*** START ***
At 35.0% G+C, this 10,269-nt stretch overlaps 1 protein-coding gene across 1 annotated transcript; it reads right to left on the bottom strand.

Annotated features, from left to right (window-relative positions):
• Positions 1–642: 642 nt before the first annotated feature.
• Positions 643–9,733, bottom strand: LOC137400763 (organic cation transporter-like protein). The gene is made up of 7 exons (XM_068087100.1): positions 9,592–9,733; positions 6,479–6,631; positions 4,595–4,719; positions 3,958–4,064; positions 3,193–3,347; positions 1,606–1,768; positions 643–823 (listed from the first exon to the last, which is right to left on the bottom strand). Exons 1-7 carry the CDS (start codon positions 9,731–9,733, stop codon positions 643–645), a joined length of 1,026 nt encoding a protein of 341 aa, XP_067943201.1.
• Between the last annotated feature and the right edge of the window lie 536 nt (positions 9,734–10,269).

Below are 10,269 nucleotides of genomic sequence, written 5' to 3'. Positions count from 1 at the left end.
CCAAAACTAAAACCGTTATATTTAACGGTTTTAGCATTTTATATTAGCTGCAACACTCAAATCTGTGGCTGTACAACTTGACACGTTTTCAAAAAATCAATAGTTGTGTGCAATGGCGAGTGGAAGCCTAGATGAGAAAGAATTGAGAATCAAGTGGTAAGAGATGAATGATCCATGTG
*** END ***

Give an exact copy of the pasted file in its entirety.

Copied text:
At 35.0% G+C, this 10,269-nt stretch overlaps 1 protein-coding gene across 1 annotated transcript; it reads right to left on the bottom strand.

Annotated features, from left to right (window-relative positions):
• Positions 1–642: 642 nt before the first annotated feature.
• Positions 643–9,733, bottom strand: LOC137400763 (organic cation transporter-like protein). The gene is made up of 7 exons (XM_068087100.1): positions 9,592–9,733; positions 6,479–6,631; positions 4,595–4,719; positions 3,958–4,064; positions 3,193–3,347; positions 1,606–1,768; positions 643–823 (listed from the first exon to the last, which is right to left on the bottom strand). Exons 1-7 carry the CDS (start codon positions 9,731–9,733, stop codon positions 643–645), a joined length of 1,026 nt encoding a protein of 341 aa, XP_067943201.1.
• Between the last annotated feature and the right edge of the window lie 536 nt (positions 9,734–10,269).

Below are 10,269 nucleotides of genomic sequence, written 5' to 3'. Positions count from 1 at the left end.
CCAAAACTAAAACCGTTATATTTAACGGTTTTAGCATTTTATATTAGCTGCAACACTCAAATCTGTGGCTGTACAACTTGACACGTTTTCAAAAAATCAATAGTTGTGTGCAATGGCGAGTGGAAGCCTAGATGAGAAAGAATTGAGAATCAAGTGGTAAGAGATGAATGATCCATGTG